I agree with the report's finding that to better support and develop our people a greater focus is needed on non-technical capabilities such as leadership and management, communication and relationship skills. Work has already begun in this area. For example our highest level technical leaders are
taking on broader leadership roles and we are renewing our leadership and management development program. However there is more to do to further build our people's skill base and experience.
The report identified a culture within the ATO of seeking to avoid, rather than appropriately manage, risk. I agree there is an opportunity to unlock the potential of our people and achieve better business outcomes by strengthening our risk management capabilities.
While I am pleased the report found our business continuity planning and quality assurance processes are strong I recognise our governance structures are overly complex and would benefit from streamlining and simplification. The report made a number of suggestions that will help guide me in this regard.
Work has commenced on a strategic review of our internal administrative systems and approaches so we can deliver more effective and simplified governance practices that will support sound, evidence-based decision making.
Improving external connectedness
As acknowledged by the review, our relationships across government and with the community are critically important. I have already instigated some reforms to the way we work and foreshadowed others. I have set in motion internal structural changes designed to increase our focus and efforts towards
a 'solutions-based' approach to policy and law design while continuing to build our collaborative relationship with Treasury. This endeavour recognises that to achieve good tax policy outcomes for government and the community, it is essential to harness both policy and administrative expertise.
Consultation is vital as it helps ensure buy-in from stakeholders and a thorough examination of issues. I agree with the report's suggestion that we need to refresh our thinking and approach to consultation and feedback. I am currently reviewing our consultative arrangements to better position us to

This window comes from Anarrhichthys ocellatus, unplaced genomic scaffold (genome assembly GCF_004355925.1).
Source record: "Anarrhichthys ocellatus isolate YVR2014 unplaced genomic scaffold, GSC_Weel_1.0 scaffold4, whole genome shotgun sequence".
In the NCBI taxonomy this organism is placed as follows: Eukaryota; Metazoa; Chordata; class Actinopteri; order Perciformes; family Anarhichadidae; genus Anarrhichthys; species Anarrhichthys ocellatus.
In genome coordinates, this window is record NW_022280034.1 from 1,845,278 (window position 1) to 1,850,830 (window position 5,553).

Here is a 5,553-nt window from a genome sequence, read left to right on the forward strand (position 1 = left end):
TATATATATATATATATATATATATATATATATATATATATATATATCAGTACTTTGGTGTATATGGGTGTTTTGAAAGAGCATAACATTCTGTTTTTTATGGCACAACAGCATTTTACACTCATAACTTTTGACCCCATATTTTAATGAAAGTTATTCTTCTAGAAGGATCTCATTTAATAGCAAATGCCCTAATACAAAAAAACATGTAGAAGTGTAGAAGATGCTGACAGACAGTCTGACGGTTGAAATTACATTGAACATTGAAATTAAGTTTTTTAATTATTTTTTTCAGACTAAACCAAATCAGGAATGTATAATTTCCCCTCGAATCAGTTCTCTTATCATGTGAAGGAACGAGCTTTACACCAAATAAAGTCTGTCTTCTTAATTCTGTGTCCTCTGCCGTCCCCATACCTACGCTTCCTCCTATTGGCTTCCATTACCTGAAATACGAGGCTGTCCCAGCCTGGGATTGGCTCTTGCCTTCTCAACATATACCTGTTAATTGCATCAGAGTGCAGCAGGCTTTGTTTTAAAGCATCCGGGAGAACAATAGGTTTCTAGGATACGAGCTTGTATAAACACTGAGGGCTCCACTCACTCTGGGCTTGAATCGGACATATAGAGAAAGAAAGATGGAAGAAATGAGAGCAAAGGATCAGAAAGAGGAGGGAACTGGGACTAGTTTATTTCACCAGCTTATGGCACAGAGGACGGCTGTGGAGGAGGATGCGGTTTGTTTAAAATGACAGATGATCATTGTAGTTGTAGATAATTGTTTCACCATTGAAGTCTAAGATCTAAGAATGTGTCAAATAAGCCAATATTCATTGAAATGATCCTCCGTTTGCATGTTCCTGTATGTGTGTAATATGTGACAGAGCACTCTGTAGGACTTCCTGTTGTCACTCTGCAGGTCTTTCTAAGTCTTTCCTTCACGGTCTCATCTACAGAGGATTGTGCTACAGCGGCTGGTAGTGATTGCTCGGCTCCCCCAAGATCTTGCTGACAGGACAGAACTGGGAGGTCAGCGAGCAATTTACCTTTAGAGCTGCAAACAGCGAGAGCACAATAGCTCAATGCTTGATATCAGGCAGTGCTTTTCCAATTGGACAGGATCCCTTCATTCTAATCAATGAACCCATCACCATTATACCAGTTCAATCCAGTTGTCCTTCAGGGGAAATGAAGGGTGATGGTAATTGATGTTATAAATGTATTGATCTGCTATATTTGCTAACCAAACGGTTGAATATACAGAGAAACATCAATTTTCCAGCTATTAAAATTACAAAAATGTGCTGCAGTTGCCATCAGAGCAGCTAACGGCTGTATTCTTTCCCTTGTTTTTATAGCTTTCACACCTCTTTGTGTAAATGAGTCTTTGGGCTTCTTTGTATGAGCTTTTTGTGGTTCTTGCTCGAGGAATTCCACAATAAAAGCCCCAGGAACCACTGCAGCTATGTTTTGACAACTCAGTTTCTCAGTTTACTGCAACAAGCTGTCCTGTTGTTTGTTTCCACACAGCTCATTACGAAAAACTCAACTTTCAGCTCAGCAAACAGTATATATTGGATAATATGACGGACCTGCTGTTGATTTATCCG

establish a more effective framework that will ensure we speak with the right people about the right issues in a timely way and then act on the feedback.
As I noted earlier in my response, this review has come at an opportune time for the ATO as we position ourselves for the future. We are at a pivotal moment where, as an organisation, we must embrace change and move forward or fall behind and risk our hard-earned reputation as a trusted and respected
tax administration. For this reason, I accept and appreciate the report's content and findings.
I am buoyed by the support and commitment my leadership team has given the review. We see the capability review as a building block that will help us shape our future direction and drive the transformational changes needed to ensure the ATO is well placed to meet today's needs and tomorrow's challenges.
I would like to thank the Australian Public Service Commissioner, Stephen Sedgwick AO for providing such a high calibre team of senior reviewers and support staff. My personal thanks go to the senior reviewers: Dr Michael Keating, Mr Robert Griew and Ms Rachel Hunter for the balanced and measured way
they applied their wealth of experience and expertise throughout the review.
Lastly, I am in no doubt that ATO staff will view the report as a positive and exciting opportunity for us to work together and successfully build on our strong foundations.
Chris Jordan AO
Commissioner of Taxation
17 June 2013